The market popularity of residential space in less dense parts of the country will become increasingly apparent next year as a result of the Covid-19 outbreak, says a comprehensive new report.
According to Emerging Trends in Real Estate 2021, published by the Urban Land Institute, homebuyers in the next year are going to be more interested in affordable housing largely in suburban locations.
This means that a movement first tracked by demographers several years ago of young people moving out of urban cores and into the suburbs is only going to increase in 2021.
“The next three to five years could be difficult as demographics favor suburban locations, and restrictions on public transit, office and retail/restaurant density, and live entertainment—and individuals’ concerns about them—make big city life less appealing,” notes the study.
That same demographic is more interested than ever in neighborhoods with plenty of open spaces and parks.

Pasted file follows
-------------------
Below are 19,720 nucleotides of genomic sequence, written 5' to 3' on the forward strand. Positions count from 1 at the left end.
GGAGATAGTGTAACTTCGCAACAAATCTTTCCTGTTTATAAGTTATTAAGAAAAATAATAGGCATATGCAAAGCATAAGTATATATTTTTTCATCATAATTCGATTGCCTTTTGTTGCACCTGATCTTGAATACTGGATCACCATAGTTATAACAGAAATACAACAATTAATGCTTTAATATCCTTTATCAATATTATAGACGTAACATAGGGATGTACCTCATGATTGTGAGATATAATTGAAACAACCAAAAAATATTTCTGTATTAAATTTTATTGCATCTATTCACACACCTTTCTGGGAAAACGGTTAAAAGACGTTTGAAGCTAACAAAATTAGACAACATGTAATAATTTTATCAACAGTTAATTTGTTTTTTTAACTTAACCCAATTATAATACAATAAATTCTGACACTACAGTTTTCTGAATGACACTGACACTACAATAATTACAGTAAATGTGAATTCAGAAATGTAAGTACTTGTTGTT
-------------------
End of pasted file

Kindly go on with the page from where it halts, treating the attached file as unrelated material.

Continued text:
At the same time the ULI study is forecasting a growing demand among retailers for smaller spaces, a trend that may nicely dovetail with the need for mall owners to find new tenants.
Those owners, suggests the study, will increasingly prove willing to break down the spaces left vacant in the wake of closed department stores such as Sears and JC Penny in order to accommodate the more modest needs of newer retailers.
The study, done in conjunction with the tax and consulting service PwC, is based on information provided by more than 1,600 leading real estate experts, and says that overall, Sunbelt cities are likely to prove more popular in 2021 than their counterparts in the North.
Noting that while properties with a large public use component such as sports and entertainment venues are proving less appealing because of the pandemic, “logistics facilities and data centers are generally thriving.”
The study also looks at the future of the urban office, noting that because of the pandemic, many companies have adjusted to having staff working remotely and may keep that practice intact long after Covid-19 has finally died.
“On the other hand,” suggests the study, “the belief is strong among our interviewees that offices provide an amenity-rich environment that fosters communication, creativity, and collaboration that cannot easily be replicated in a workforce entirely ensconced in their homes.”
By Garry Boulard
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